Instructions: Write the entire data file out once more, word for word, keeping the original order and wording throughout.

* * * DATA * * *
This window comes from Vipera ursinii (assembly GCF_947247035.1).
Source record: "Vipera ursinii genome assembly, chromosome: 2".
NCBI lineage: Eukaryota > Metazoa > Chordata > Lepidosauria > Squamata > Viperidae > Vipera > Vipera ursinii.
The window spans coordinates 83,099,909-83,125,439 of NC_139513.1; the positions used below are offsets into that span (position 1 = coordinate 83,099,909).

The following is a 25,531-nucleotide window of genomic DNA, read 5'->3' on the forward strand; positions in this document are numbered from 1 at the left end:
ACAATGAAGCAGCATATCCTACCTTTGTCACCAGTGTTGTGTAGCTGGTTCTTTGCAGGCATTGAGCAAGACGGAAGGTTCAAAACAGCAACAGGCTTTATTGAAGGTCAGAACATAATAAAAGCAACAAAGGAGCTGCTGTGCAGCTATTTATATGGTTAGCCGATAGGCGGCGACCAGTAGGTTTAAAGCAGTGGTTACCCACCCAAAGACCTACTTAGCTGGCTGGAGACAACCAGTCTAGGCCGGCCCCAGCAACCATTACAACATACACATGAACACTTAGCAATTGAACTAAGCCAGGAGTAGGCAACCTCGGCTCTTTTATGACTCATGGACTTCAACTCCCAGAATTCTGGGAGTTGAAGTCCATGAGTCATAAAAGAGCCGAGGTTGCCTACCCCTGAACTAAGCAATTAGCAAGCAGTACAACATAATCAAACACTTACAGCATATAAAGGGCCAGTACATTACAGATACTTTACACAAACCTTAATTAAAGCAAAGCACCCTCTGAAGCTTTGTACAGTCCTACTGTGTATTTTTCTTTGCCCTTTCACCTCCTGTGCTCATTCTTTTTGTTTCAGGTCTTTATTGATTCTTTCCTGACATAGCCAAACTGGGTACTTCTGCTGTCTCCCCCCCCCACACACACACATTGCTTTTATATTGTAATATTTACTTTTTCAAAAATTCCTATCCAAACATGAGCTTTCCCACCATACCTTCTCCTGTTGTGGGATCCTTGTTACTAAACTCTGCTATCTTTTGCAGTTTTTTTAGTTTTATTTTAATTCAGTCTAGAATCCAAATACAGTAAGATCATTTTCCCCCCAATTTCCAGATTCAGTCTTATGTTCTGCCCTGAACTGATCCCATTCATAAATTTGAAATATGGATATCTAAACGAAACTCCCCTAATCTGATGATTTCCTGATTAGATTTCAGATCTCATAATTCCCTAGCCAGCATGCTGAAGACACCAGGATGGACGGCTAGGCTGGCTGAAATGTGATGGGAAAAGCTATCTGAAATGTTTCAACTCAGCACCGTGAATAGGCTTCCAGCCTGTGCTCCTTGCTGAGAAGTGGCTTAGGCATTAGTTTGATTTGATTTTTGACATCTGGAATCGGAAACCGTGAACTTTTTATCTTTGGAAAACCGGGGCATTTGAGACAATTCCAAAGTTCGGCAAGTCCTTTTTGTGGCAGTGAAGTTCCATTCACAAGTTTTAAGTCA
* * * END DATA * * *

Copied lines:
This window comes from Vipera ursinii (assembly GCF_947247035.1).
Source record: "Vipera ursinii genome assembly, chromosome: 2".
NCBI lineage: Eukaryota > Metazoa > Chordata > Lepidosauria > Squamata > Viperidae > Vipera > Vipera ursinii.
The window spans coordinates 83,099,909-83,125,439 of NC_139513.1; the positions used below are offsets into that span (position 1 = coordinate 83,099,909).

The following is a 25,531-nucleotide window of genomic DNA, read 5'->3' on the forward strand; positions in this document are numbered from 1 at the left end:
ACAATGAAGCAGCATATCCTACCTTTGTCACCAGTGTTGTGTAGCTGGTTCTTTGCAGGCATTGAGCAAGACGGAAGGTTCAAAACAGCAACAGGCTTTATTGAAGGTCAGAACATAATAAAAGCAACAAAGGAGCTGCTGTGCAGCTATTTATATGGTTAGCCGATAGGCGGCGACCAGTAGGTTTAAAGCAGTGGTTACCCACCCAAAGACCTACTTAGCTGGCTGGAGACAACCAGTCTAGGCCGGCCCCAGCAACCATTACAACATACACATGAACACTTAGCAATTGAACTAAGCCAGGAGTAGGCAACCTCGGCTCTTTTATGACTCATGGACTTCAACTCCCAGAATTCTGGGAGTTGAAGTCCATGAGTCATAAAAGAGCCGAGGTTGCCTACCCCTGAACTAAGCAATTAGCAAGCAGTACAACATAATCAAACACTTACAGCATATAAAGGGCCAGTACATTACAGATACTTTACACAAACCTTAATTAAAGCAAAGCACCCTCTGAAGCTTTGTACAGTCCTACTGTGTATTTTTCTTTGCCCTTTCACCTCCTGTGCTCATTCTTTTTGTTTCAGGTCTTTATTGATTCTTTCCTGACATAGCCAAACTGGGTACTTCTGCTGTCTCCCCCCCCCACACACACACATTGCTTTTATATTGTAATATTTACTTTTTCAAAAATTCCTATCCAAACATGAGCTTTCCCACCATACCTTCTCCTGTTGTGGGATCCTTGTTACTAAACTCTGCTATCTTTTGCAGTTTTTTTAGTTTTATTTTAATTCAGTCTAGAATCCAAATACAGTAAGATCATTTTCCCCCCAATTTCCAGATTCAGTCTTATGTTCTGCCCTGAACTGATCCCATTCATAAATTTGAAATATGGATATCTAAACGAAACTCCCCTAATCTGATGATTTCCTGATTAGATTTCAGATCTCATAATTCCCTAGCCAGCATGCTGAAGACACCAGGATGGACGGCTAGGCTGGCTGAAATGTGATGGGAAAAGCTATCTGAAATGTTTCAACTCAGCACCGTGAATAGGCTTCCAGCCTGTGCTCCTTGCTGAGAAGTGGCTTAGGCATTAGTTTGATTTGATTTTTGACATCTGGAATCGGAAACCGTGAACTTTTTATCTTTGGAAAACCGGGGCATTTGAGACAATTCCAAAGTTCGGCAAGTCCTTTTTGTGGCAGTGAAGTTCCATTCACAAGTTTTAAGTCA